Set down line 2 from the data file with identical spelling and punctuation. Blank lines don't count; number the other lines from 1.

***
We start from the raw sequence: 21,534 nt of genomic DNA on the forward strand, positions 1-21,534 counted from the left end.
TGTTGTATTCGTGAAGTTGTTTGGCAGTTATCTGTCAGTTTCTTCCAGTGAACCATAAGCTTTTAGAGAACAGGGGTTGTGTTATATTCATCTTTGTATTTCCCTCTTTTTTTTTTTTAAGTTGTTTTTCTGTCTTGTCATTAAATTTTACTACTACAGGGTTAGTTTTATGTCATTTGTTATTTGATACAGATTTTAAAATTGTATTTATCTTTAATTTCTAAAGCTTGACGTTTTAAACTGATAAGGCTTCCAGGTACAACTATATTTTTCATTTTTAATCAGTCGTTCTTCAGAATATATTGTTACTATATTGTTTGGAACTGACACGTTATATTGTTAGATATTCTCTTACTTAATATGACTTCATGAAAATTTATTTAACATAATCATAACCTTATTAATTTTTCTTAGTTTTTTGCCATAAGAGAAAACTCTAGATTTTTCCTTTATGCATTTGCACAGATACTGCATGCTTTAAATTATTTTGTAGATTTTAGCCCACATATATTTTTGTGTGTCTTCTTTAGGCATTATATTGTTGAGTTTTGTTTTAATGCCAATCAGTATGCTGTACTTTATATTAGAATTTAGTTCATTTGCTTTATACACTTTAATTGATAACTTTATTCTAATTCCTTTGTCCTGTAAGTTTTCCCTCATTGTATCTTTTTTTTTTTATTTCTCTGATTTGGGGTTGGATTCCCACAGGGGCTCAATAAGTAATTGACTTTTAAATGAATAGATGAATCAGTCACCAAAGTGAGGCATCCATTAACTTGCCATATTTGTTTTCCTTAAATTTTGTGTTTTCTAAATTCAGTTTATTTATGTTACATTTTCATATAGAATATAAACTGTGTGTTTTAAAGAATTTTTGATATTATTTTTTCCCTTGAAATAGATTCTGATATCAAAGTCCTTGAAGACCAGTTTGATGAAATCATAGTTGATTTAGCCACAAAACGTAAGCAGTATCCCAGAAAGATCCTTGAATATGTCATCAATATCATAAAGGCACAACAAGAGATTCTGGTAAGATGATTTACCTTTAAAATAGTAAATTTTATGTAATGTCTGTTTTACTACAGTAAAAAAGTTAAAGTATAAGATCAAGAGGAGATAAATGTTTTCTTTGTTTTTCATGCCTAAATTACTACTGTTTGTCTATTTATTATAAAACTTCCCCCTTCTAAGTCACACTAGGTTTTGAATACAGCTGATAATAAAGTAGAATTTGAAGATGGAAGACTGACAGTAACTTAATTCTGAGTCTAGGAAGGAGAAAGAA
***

TGTTGTATTCGTGAAGTTGTTTGGCAGTTATCTGTCAGTTTCTTCCAGTGAACCATAAGCTTTTAGAGAACAGGGGTTGTGTTATATTCATCTTTGTATTTCCCTCTTTTTTTTTTTTAAGTTGTTTTTCTGTCTTGTCATTAAATTTTACTACTACAGGGTTAGTTTTATGTCATTTGTTATTTGATACAGATTTTAAAATTGTATTTATCTTTAATTTCTAAAGCTTGACGTTTTAAACTGATAAGGCTTCCAGGTACAACTATATTTTTCATTTTTAATCAGTCGTTCTTCAGAATATATTGTTACTATATTGTTTGGAACTGACACGTTATATTGTTAGATATTCTCTTACTTAATATGACTTCATGAAAATTTATTTAACATAATCATAACCTTATTAATTTTTCTTAGTTTTTTGCCATAAGAGAAAACTCTAGATTTTTCCTTTATGCATTTGCACAGATACTGCATGCTTTAAATTATTTTGTAGATTTTAGCCCACATATATTTTTGTGTGTCTTCTTTAGGCATTATATTGTTGAGTTTTGTTTTAATGCCAATCAGTATGCTGTACTTTATATTAGAATTTAGTTCATTTGCTTTATACACTTTAATTGATAACTTTATTCTAATTCCTTTGTCCTGTAAGTTTTCCCTCATTGTATCTTTTTTTTTTTATTTCTCTGATTTGGGGTTGGATTCCCACAGGGGCTCAATAAGTAATTGACTTTTAAATGAATAGATGAATCAGTCACCAAAGTGAGGCATCCATTAACTTGCCATATTTGTTTTCCTTAAATTTTGTGTTTTCTAAATTCAGTTTATTTATGTTACATTTTCATATAGAATATAAACTGTGTGTTTTAAAGAATTTTTGATATTATTTTTTCCCTTGAAATAGATTCTGATATCAAAGTCCTTGAAGACCAGTTTGATGAAATCATAGTTGATTTAGCCACAAAACGTAAGCAGTATCCCAGAAAGATCCTTGAATATGTCATCAATATCATAAAGGCACAACAAGAGATTCTGGTAAGATGATTTACCTTTAAAATAGTAAATTTTATGTAATGTCTGTTTTACTACAGTAAAAAAGTTAAAGTATAAGATCAAGAGGAGATAAATGTTTTCTTTGTTTTTCATGCCTAAATTACTACTGTTTGTCTATTTATTATAAAACTTCCCCCTTCTAAGTCACACTAGGTTTTGAATACAGCTGATAATAAAGTAGAATTTGAAGATGGAAGACTGACAGTAACTTAATTCTGAGTCTAGGAAGGAGAAAGAA